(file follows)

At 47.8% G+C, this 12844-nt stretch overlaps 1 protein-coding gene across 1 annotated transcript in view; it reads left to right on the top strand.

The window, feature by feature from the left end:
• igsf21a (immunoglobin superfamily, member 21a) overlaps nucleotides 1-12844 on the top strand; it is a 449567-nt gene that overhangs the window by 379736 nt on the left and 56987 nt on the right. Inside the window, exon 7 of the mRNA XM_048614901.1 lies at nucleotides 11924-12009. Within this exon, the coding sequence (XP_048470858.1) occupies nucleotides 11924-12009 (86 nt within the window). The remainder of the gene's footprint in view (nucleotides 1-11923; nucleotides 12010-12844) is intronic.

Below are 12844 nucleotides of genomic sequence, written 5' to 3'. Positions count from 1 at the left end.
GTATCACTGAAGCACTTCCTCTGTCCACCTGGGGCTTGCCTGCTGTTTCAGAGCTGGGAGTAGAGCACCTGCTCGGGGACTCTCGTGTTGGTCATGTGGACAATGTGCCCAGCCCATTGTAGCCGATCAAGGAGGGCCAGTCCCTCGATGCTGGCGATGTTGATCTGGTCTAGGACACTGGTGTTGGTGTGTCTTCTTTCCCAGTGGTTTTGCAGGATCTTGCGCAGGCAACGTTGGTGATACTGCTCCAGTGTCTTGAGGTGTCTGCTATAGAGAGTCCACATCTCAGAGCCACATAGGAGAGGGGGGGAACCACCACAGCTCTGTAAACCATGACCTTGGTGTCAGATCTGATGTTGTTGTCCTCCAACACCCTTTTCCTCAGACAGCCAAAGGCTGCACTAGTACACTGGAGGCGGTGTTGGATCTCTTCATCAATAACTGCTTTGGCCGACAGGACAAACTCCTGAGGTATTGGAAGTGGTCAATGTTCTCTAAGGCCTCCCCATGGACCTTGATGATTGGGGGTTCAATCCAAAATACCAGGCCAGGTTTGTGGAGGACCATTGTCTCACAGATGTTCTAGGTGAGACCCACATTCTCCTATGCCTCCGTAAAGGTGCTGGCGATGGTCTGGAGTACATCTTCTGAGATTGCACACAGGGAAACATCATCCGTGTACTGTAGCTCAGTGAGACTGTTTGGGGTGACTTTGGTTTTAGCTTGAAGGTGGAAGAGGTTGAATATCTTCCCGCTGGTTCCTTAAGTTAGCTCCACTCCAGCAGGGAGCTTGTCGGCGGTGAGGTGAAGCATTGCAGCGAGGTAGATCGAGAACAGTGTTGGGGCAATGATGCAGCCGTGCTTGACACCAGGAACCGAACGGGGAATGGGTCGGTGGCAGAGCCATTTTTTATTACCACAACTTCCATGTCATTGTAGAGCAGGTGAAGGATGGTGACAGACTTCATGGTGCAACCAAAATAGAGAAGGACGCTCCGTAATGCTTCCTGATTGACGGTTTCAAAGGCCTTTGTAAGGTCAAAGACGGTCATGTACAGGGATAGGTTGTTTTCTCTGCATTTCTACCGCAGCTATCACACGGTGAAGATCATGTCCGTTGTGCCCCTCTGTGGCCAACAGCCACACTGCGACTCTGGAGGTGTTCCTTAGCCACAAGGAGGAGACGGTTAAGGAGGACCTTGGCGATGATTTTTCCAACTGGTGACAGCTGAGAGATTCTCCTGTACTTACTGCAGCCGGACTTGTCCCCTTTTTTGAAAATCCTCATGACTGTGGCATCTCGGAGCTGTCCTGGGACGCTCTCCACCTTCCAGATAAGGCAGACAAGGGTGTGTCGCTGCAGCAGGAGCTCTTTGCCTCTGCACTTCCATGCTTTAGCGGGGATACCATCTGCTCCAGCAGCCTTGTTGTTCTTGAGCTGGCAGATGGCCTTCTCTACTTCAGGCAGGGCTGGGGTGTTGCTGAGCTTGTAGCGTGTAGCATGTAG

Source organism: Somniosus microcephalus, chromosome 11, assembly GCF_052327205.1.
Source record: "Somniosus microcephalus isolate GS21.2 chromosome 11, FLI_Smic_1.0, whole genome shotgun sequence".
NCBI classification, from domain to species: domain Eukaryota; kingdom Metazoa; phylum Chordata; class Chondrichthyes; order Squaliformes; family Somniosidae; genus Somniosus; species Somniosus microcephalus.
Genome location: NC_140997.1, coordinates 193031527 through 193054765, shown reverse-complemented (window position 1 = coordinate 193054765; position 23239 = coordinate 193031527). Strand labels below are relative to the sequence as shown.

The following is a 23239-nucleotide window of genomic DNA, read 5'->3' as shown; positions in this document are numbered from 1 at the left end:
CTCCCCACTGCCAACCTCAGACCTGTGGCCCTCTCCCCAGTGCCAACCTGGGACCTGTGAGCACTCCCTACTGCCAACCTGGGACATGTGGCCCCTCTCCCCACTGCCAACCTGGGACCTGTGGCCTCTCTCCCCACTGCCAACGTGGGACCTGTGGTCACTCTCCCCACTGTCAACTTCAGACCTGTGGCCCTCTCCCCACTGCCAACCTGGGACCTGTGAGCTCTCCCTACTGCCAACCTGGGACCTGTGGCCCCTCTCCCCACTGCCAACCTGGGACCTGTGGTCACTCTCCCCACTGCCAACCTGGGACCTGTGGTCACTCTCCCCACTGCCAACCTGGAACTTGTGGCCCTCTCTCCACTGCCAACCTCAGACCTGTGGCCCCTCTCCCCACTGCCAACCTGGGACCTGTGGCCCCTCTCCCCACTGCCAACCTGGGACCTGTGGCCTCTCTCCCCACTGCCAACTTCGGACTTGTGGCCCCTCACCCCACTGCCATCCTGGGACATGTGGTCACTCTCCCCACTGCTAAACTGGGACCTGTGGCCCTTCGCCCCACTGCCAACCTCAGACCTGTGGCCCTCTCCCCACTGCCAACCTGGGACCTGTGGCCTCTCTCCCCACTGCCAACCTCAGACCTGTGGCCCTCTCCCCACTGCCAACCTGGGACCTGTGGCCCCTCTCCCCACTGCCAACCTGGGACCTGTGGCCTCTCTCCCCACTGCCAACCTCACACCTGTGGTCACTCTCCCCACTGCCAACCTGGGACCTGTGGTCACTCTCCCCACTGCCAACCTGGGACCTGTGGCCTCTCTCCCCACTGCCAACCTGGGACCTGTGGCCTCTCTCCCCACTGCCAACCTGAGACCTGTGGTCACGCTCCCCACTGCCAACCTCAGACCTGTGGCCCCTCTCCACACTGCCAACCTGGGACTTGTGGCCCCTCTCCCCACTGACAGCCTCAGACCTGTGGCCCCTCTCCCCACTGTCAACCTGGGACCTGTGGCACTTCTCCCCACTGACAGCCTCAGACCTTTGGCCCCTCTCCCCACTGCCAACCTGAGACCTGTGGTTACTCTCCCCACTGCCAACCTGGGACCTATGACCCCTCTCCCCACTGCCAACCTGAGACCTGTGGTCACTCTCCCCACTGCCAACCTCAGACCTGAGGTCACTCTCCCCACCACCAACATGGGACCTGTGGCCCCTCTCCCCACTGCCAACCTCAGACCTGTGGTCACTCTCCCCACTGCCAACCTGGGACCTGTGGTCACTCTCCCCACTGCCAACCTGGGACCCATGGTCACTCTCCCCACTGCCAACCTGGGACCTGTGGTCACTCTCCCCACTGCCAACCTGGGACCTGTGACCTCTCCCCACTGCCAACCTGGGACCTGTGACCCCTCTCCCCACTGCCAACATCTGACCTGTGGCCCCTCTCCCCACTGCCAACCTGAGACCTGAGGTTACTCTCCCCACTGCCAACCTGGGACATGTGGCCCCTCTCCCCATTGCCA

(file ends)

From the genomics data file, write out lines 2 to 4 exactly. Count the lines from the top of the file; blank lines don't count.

The window, feature by feature from the left end:
• igsf21a (immunoglobin superfamily, member 21a) overlaps nucleotides 1-12844 on the top strand; it is a 449567-nt gene that overhangs the window by 379736 nt on the left and 56987 nt on the right. Inside the window, exon 7 of the mRNA XM_048614901.1 lies at nucleotides 11924-12009. Within this exon, the coding sequence (XP_048470858.1) occupies nucleotides 11924-12009 (86 nt within the window). The remainder of the gene's footprint in view (nucleotides 1-11923; nucleotides 12010-12844) is intronic.

Below are 12844 nucleotides of genomic sequence, written 5' to 3'. Positions count from 1 at the left end.